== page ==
The Heat lost another tight game against an elite team on Sunday. On the season, the Heat are now 1-6 against the league's top 5 teams in win percentage (Spurs, Mavericks, Celtics, Bulls, and Lakers).
Surely, that's a bad omen for Miami come playoff time, right?
Not so fast.
It appears the fatalistic commentary regarding the Heat's postseason prospects seems a bit premature. Neil Paine of Basketball-Reference did some extensive research and found that maybe the 1-6 Heat aren't as doomed as everyone says they are.
The conventional wisdom tells us that this [record] going to be a problem for Miami and L.A. come playoff time. But is that actually true? Do teams with better records vs. the NBA's top teams win postseason series more often?
Here's the breakdown since the merger (1977-2010):
The team with the better regular-season WPct vs. top-5 teams won the series 65.9% of the time.
The team with the better regular-season WPct vs. top-10 teams won the series 71.8% of the time.
The team with the better WPct vs. teams outside the top 10 won the series 73.2% of the time.
The team with the better regular-season pt diff vs. top-5 teams won the series 69.1% of the time.
The team with the better regular-season pt diff vs. top-10 teams won the series 73.0% of the time.
The team with the better pt diff vs. teams outside the top 10 won the series 71.7% of the time.
The team that played Game 1 at home won the series 74.1% of the time.
In other words, knowing how a team performed vs. elite teams actually tells you less about who wins a playoff series than a team's record against all teams, even non-elite teams. Team records vs. the cream of the crop certainly sound meaningful, but when it comes to predicting success or failure in the playoffs, you'd be better off knowing how they did against the entire league.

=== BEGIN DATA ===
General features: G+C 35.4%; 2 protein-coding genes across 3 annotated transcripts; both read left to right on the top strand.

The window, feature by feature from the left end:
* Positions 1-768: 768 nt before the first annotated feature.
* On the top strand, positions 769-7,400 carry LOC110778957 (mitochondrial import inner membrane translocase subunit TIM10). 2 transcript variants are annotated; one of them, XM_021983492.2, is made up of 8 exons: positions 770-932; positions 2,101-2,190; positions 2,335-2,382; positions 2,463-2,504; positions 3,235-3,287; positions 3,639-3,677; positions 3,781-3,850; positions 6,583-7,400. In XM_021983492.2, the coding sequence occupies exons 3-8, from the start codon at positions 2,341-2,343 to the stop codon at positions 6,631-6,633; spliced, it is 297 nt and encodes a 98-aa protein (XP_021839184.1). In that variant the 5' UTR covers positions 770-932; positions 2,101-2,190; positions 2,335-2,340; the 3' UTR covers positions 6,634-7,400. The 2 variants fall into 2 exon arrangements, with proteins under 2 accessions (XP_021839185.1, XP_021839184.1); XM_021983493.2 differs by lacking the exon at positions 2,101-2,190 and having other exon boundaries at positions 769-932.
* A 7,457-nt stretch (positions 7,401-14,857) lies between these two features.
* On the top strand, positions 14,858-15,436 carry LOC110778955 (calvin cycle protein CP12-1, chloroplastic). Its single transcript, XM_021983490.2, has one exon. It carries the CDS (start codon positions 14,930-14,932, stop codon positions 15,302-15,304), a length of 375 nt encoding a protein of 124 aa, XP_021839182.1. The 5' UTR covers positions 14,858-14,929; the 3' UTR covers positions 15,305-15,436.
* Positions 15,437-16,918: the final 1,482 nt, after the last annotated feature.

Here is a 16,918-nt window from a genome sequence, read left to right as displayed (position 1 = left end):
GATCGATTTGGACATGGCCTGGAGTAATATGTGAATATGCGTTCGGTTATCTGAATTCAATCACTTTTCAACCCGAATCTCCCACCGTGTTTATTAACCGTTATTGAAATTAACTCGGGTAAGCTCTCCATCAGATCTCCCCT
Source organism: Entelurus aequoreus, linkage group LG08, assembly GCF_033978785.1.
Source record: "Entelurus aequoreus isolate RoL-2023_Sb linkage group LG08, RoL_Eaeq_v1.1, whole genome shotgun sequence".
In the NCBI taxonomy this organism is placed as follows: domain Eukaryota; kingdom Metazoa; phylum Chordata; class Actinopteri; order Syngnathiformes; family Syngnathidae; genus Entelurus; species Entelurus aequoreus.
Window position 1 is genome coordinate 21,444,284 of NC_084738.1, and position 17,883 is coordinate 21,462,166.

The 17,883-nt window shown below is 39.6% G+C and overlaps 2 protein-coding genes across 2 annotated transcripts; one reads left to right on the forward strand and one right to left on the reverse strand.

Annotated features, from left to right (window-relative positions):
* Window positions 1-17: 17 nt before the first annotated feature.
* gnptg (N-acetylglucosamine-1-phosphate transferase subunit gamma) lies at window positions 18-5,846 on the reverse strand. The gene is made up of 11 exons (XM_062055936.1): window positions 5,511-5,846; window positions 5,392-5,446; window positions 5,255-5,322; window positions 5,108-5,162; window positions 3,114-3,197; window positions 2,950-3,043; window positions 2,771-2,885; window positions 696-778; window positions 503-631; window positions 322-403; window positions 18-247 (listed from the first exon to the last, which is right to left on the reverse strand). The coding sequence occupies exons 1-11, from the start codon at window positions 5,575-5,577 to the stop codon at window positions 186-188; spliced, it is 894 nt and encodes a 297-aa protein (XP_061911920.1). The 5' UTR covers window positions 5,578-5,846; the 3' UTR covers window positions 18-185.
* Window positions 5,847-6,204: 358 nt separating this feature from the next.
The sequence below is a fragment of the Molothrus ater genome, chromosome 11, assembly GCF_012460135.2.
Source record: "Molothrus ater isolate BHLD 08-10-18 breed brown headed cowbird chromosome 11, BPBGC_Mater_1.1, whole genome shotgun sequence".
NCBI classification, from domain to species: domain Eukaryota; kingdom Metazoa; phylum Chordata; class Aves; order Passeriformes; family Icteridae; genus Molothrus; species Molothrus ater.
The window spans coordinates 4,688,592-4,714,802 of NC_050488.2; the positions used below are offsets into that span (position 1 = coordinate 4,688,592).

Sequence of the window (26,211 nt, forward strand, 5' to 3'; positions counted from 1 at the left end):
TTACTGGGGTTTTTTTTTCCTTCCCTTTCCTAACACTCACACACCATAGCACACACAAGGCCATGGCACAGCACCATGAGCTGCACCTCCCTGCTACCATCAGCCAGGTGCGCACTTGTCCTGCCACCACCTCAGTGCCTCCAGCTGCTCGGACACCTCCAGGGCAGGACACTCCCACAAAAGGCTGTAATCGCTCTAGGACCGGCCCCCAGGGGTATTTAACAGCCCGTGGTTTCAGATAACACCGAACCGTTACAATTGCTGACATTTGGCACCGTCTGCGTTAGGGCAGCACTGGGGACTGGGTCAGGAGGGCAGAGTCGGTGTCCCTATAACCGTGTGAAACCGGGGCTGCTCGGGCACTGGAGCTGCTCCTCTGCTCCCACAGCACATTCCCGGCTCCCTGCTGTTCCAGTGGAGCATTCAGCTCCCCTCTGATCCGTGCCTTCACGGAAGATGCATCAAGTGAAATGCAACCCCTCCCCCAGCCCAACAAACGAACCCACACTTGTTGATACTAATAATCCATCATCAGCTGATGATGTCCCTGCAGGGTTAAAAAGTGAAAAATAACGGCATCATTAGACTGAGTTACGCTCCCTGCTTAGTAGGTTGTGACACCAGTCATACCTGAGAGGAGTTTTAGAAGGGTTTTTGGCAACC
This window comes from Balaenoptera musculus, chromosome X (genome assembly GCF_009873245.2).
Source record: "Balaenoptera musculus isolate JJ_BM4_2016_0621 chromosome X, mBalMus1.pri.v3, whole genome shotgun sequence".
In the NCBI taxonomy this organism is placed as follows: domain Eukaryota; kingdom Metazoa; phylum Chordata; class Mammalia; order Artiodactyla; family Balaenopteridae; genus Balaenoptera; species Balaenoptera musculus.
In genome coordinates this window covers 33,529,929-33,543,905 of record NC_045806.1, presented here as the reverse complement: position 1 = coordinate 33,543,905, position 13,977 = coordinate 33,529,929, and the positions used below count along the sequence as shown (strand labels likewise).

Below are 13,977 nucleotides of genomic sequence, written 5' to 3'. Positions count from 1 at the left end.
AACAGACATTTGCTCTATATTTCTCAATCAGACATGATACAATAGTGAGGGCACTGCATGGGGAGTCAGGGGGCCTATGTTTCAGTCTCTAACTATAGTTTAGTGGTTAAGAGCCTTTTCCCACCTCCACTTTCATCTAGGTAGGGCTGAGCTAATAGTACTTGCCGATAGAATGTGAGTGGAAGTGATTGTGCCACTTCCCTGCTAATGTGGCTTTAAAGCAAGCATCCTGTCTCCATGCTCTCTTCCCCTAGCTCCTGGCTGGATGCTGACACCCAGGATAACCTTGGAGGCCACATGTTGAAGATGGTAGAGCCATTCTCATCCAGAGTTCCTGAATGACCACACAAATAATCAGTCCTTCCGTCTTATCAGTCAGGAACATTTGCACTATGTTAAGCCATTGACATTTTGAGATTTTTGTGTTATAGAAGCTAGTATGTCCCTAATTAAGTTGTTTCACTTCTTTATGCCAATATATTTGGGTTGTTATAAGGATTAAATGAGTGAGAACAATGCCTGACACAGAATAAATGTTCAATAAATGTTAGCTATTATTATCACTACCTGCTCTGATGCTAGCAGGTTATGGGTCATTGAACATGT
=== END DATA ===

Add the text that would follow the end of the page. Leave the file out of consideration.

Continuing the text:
Interesting. Why the discrepancy between the conventional wisdom and history? It's the power of small sample sizes -- more observations, more predictive value.
No doubt that the 1-6 record looks ugly on the surface, but if you look deeper, you'll see that the record overstates the Heat's underlying struggles. Four of those losses were by five points or fewer. In the game of basketball, randomness has a heavy hand in games that come down to a final possession. We saw that in Sunday's game when Mike Miller missed a wide-open 3-pointer to tie the game. The Heat lost that coin flip, and many others this season.
When it comes down to it, we simply can't learn much from a handful of regular season games -- no matter how tempting it might be. We impulsively draw conclusive narratives to these outcomes because, well, randomness is boring.
If you really want to learn about what the 1-6 record means, history is offering a free lesson. Pay close attention.